The next level: Seniors on college sports recruitment

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The next level: Seniors on college sports recruitment

Senior Nate L'Esperance plays baseball on the boys' varsity team. Grinnell College in Iowa recruited L'Esperance to play Division III baseball next year.

Senior Nate L'Esperance plays baseball on the boys' varsity team. Grinnell College in Iowa recruited L'Esperance to play Division III baseball next year. "There [are] a lot of influences that are [telling me] I can do this if I work hard, and that has inspired me," L'Esperance said.

Credit: Courtesy of Nate L'Esperance

Senior Nate L'Esperance plays baseball on the boys' varsity team. Grinnell College in Iowa recruited L'Esperance to play Division III baseball next year. "There [are] a lot of influences that are [telling me] I can do this if I work hard, and that has inspired me," L'Esperance said.

Credit: Courtesy of Nate L'Esperance

Credit: Courtesy of Nate L'Esperance

Senior Nate L'Esperance plays baseball on the boys' varsity team. Grinnell College in Iowa recruited L'Esperance to play Division III baseball next year. "There [are] a lot of influences that are [telling me] I can do this if I work hard, and that has inspired me," L'Esperance said.

Ellie Tyska and Meredith Prince

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While many seniors are scrambling to fit in college tours, interviews and applications, a few have had a chance to catch their breath. Several students have been recruited to colleges to pursue sports at a higher level. Seniors Kate Maietta, Nate L’Esperance, Jake Tyska and Abby Mitty have dreamt of continuing competitive sports in college, and they are planning on carrying on what they have learned from Wayland sports programs into their next adventure.

Maietta will be rowing Division I at the University of Pennsylvania in Philadelphia.

“I’ve been rowing since freshman year, and I sort of always knew that I wanted to keep doing it past high school,” Maietta said. “My sister got recruited, and I just thought that was a really good way to keep doing it at a competitive level.”

Like Maietta, many athletes desire to continue their sport in college because of the high-level competition. L’Esperance, who will be playing baseball in Division III for Grinnell College in Iowa, is excited to compete in a different region of the country.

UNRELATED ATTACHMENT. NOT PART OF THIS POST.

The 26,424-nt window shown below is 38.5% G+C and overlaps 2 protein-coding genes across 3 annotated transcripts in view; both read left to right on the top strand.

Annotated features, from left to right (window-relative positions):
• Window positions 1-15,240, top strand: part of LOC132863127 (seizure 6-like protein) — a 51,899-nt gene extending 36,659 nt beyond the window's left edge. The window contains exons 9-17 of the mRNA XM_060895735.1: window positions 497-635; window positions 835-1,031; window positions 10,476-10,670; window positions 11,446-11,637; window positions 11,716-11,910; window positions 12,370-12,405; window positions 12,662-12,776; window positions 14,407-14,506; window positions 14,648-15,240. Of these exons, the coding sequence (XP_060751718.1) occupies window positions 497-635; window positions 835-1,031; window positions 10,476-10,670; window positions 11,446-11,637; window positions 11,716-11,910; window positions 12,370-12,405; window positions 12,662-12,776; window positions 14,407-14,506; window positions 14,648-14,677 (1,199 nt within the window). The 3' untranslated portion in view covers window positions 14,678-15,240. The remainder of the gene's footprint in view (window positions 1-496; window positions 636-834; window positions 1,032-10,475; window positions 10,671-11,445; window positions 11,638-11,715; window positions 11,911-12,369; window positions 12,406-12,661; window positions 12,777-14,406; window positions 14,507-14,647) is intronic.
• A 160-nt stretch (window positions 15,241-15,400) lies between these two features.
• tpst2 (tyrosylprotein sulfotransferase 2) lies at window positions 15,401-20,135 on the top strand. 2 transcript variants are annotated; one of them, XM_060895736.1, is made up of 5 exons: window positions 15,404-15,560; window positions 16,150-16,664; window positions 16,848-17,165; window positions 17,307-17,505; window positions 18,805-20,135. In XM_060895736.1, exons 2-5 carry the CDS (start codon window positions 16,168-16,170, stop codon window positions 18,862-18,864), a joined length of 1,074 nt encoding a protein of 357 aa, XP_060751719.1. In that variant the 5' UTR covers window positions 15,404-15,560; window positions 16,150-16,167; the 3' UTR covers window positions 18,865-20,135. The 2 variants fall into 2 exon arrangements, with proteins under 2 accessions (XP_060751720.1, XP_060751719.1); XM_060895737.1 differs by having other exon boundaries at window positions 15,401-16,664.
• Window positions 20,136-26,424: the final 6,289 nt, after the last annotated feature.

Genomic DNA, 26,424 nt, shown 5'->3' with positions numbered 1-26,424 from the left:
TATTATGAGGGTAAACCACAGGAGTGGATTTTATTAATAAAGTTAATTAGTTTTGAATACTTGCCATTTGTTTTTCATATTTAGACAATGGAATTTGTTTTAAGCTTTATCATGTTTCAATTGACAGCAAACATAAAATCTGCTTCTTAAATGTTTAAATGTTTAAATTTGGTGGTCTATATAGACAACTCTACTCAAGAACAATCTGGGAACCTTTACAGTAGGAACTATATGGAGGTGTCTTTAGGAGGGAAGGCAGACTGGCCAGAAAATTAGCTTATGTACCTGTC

“[I’m looking forward to] the high competition level,” L’Esperance said. “In New England, there is a decent level of competition when it comes to tournament baseball and summer baseball, but I am excited to see really high-level baseball and play it as well.”

The recruitment process differs between athletes; for some, it is slow and difficult, while it is quick and easy for others. Some athletes suffer injuries during the recruiting process, which can be extremely challenging to deal with. Mitty, who will be playing Division III soccer for Union College, has suffered many injuries throughout her high school career, including a torn labrum in her shoulder and a broken arm.

“These injuries just kept on coming and I wasn’t sure that I could play anymore,” Mitty said. “So, up until this summer before going into senior year, I thought that I probably wasn’t going to play, but I wanted to go to the Union camp one more time just to show my face. I went and I played really well and that’s when the coach decided to offer me [a spot on the team]. I felt like I was really lucky because I was almost about to give up playing in college.”

Despite the difficulty behind the recruitment process, many athletes still go through with it. According to Tyska, who has been recruited to play Division II lacrosse at Bentley University, the Wayland sports program helps prepare athletes to be recruited in various different ways. Tyska attributes his success to a few of his high school coaches such as lacrosse coach Marcus Craigwell and soccer coach David Gavron.

“The Wayland sports program has helped me prepare for the college path very well,” Tyska said, “My coaches have been amazing, they’ve helped me throughout all of my four years of high school physically, mentally and academically. I mean, academics come first and that’s what’s more important. However, they have prepared me physically by pushing me harder [so that I can] do my best.”

Alongside coaches that push athletes to work their hardest, the Wayland sports program allows athletes to compete at a high level that will prepare them for the next step into college competition.

“The Wayland-Weston crew team went to nationals, [and] we rowed at a lot of national and international level competitions,” Maietta said. “I feel really ready to compete at the high level that is a Division I Ivy League sport.”

As these students are about to take their first steps in the college sports path, they are each looking forward to the environment of a collegiate team. Mitty is particularly excited about the new teammates she will meet.

“I think that part of the reason why I really wanted to play in college was to be a part of a sports team,” Mitty said. “Being a part of a team is my favorite thing, so I’m definitely looking forward to that the most.”

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